Officers of Indonesia's National Transportation Safety Committee inspect the debris of Sriwijaya Air flight SJ 182, which crashed into the Java Sea, on the last day of its search and rescue operation, at Tanjung Priok port in Jakarta, Indonesia, January 21, 2021. REUTERS/Ajeng Dinar Ulfiana
January 13, 2022
By Stanley Widianto and Jamie Freed
JAKARTA (Reuters) – Indonesian investigators may need another year to determine the cause of last year’s crash of a Sriwijaya Air jet that killed all 62 people on board, according to an interim report released on Thursday.
Under international standards, a final report would normally be issued within a year of the Jan. 9, 2021 crash, but Indonesia’s National Transportation Safety Committee (KNKT) said the pandemic had made it harder for its team to travel.
“Because data has just been gathered, we’re compiling a final report, including an analysis and a conclusion,” KNKT investigator Nurcahyo Utomo told Reuters.
The Sriwijaya accident was Indonesia’s third major airline crash in just over six years and shone a spotlight on the country’s poor air safety record.
The 26-year-old Boeing Co 737-500 had an imbalance in engine thrust that eventually led the plane into a sharp roll and then a final dive into the sea, the interim report said.
That was in line with a preliminary report issued last year.
When the plane reached 8,150 feet (2,484 metres) after take-off from Jakarta, the left engine throttle lever moved back while the right lever stayed in its original position, the reports said, citing the flight data recorder.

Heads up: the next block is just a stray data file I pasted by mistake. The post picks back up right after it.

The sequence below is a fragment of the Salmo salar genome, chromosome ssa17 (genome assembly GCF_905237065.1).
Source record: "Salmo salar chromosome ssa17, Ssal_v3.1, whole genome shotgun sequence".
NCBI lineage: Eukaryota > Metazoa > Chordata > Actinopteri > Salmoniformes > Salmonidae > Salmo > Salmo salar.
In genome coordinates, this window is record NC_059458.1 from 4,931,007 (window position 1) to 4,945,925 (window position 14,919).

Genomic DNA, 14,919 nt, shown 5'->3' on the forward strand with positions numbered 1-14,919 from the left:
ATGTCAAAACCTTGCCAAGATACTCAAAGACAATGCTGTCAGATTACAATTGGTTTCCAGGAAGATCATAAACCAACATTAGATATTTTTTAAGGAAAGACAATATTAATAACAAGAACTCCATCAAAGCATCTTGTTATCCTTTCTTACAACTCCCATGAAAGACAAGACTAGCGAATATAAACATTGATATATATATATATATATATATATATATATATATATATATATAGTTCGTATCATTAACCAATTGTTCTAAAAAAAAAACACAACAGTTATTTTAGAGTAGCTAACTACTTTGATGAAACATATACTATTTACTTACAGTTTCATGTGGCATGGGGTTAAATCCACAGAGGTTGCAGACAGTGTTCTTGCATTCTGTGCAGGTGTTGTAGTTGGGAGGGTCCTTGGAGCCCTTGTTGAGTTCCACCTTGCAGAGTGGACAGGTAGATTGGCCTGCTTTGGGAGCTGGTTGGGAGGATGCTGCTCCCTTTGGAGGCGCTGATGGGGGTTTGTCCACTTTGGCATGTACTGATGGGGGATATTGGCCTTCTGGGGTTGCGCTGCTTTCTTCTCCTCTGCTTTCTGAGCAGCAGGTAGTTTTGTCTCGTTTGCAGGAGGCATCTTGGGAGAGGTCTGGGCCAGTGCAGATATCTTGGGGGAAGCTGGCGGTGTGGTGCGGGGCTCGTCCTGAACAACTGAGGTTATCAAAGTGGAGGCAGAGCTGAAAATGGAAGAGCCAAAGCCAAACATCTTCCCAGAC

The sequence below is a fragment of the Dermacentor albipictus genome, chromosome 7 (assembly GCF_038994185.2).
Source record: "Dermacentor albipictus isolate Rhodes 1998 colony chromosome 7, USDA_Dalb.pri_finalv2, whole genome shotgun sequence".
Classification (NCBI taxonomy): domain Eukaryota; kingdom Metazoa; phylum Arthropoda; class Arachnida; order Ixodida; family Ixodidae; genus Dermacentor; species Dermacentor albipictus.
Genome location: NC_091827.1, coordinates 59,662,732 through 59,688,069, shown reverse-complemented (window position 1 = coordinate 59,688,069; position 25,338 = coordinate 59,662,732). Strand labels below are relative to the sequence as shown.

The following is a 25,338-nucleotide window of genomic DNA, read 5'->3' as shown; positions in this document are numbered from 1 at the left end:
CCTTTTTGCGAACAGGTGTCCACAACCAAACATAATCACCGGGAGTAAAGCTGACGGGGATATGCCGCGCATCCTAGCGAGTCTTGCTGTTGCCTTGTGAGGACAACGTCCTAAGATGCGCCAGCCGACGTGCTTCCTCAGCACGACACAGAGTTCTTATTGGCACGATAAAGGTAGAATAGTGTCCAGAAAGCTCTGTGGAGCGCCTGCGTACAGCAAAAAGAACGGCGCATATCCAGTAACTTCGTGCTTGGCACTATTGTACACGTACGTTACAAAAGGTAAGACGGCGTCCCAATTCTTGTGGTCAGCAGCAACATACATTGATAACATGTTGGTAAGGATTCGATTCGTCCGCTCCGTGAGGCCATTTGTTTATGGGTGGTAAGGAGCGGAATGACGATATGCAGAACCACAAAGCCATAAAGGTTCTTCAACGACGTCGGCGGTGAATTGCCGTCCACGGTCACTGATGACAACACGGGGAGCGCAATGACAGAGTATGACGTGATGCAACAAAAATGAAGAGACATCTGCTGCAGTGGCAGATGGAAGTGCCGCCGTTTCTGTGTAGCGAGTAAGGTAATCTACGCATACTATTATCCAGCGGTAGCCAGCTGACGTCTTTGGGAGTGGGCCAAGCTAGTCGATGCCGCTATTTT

There had been two prior problems reported with the autothrottle system that automatically controls engine power based on maintenance logs, but the issue was rectified four days before the crash, KNKT said last year.
The cockpit voice recorder was recovered from the Java Sea in March, after the preliminary report was released.
The interim report said the first officer’s communications had been recorded but the captain’s voice was only recorded when loud enough to be heard from the first officer’s headset microphone. It did not provide details of the communications.
The investigation also ran tests on the ground proximity warning system and spoiler angles as well as flight control and autothrottle computers that were previously installed but removed before the accident. Two flight simulations were conducted in the United States, the report added.
(Reporting by Stanley Widianto in Jakarta and Jamie Freed in Sydney; Editing by Mark Potter)